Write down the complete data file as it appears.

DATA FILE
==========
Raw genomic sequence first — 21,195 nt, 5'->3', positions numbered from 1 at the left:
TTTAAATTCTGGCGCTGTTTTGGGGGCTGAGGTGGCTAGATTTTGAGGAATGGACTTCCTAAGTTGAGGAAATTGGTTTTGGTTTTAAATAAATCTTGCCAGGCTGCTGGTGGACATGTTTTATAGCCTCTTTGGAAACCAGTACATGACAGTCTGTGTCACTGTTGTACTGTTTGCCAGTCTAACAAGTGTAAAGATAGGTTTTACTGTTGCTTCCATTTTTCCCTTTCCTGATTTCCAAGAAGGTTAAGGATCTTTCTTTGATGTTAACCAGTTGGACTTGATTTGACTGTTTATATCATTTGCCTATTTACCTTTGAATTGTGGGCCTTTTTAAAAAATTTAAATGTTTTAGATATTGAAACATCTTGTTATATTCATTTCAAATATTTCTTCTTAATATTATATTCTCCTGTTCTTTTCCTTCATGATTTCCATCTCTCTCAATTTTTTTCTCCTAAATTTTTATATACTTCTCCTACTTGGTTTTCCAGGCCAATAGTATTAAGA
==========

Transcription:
Raw genomic sequence first — 21,195 nt, 5'->3', positions numbered from 1 at the left:
TTTAAATTCTGGCGCTGTTTTGGGGGCTGAGGTGGCTAGATTTTGAGGAATGGACTTCCTAAGTTGAGGAAATTGGTTTTGGTTTTAAATAAATCTTGCCAGGCTGCTGGTGGACATGTTTTATAGCCTCTTTGGAAACCAGTACATGACAGTCTGTGTCACTGTTGTACTGTTTGCCAGTCTAACAAGTGTAAAGATAGGTTTTACTGTTGCTTCCATTTTTCCCTTTCCTGATTTCCAAGAAGGTTAAGGATCTTTCTTTGATGTTAACCAGTTGGACTTGATTTGACTGTTTATATCATTTGCCTATTTACCTTTGAATTGTGGGCCTTTTTAAAAAATTTAAATGTTTTAGATATTGAAACATCTTGTTATATTCATTTCAAATATTTCTTCTTAATATTATATTCTCCTGTTCTTTTCCTTCATGATTTCCATCTCTCTCAATTTTTTTCTCCTAAATTTTTATATACTTCTCCTACTTGGTTTTCCAGGCCAATAGTATTAAGA